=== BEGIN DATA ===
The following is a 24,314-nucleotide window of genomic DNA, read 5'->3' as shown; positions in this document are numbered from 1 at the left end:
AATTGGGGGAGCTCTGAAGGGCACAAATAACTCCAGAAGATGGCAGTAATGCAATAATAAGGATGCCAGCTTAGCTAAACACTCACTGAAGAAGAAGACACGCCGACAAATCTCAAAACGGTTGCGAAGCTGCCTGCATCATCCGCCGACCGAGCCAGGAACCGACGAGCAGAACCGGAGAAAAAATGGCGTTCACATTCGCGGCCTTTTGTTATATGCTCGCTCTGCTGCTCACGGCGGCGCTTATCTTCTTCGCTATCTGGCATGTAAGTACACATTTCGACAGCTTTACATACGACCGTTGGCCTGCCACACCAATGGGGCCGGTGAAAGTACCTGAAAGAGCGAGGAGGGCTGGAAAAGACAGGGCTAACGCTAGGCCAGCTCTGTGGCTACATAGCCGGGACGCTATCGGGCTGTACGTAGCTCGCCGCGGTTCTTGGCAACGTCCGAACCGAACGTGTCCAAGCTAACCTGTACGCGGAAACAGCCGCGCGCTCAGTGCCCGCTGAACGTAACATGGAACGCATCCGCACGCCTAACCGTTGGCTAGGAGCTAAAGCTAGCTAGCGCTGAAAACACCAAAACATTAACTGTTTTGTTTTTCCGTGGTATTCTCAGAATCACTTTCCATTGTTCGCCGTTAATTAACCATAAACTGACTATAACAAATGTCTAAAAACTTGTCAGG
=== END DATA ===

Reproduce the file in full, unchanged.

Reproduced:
The following is a 24,314-nucleotide window of genomic DNA, read 5'->3' as shown; positions in this document are numbered from 1 at the left end:
AATTGGGGGAGCTCTGAAGGGCACAAATAACTCCAGAAGATGGCAGTAATGCAATAATAAGGATGCCAGCTTAGCTAAACACTCACTGAAGAAGAAGACACGCCGACAAATCTCAAAACGGTTGCGAAGCTGCCTGCATCATCCGCCGACCGAGCCAGGAACCGACGAGCAGAACCGGAGAAAAAATGGCGTTCACATTCGCGGCCTTTTGTTATATGCTCGCTCTGCTGCTCACGGCGGCGCTTATCTTCTTCGCTATCTGGCATGTAAGTACACATTTCGACAGCTTTACATACGACCGTTGGCCTGCCACACCAATGGGGCCGGTGAAAGTACCTGAAAGAGCGAGGAGGGCTGGAAAAGACAGGGCTAACGCTAGGCCAGCTCTGTGGCTACATAGCCGGGACGCTATCGGGCTGTACGTAGCTCGCCGCGGTTCTTGGCAACGTCCGAACCGAACGTGTCCAAGCTAACCTGTACGCGGAAACAGCCGCGCGCTCAGTGCCCGCTGAACGTAACATGGAACGCATCCGCACGCCTAACCGTTGGCTAGGAGCTAAAGCTAGCTAGCGCTGAAAACACCAAAACATTAACTGTTTTGTTTTTCCGTGGTATTCTCAGAATCACTTTCCATTGTTCGCCGTTAATTAACCATAAACTGACTATAACAAATGTCTAAAAACTTGTCAGG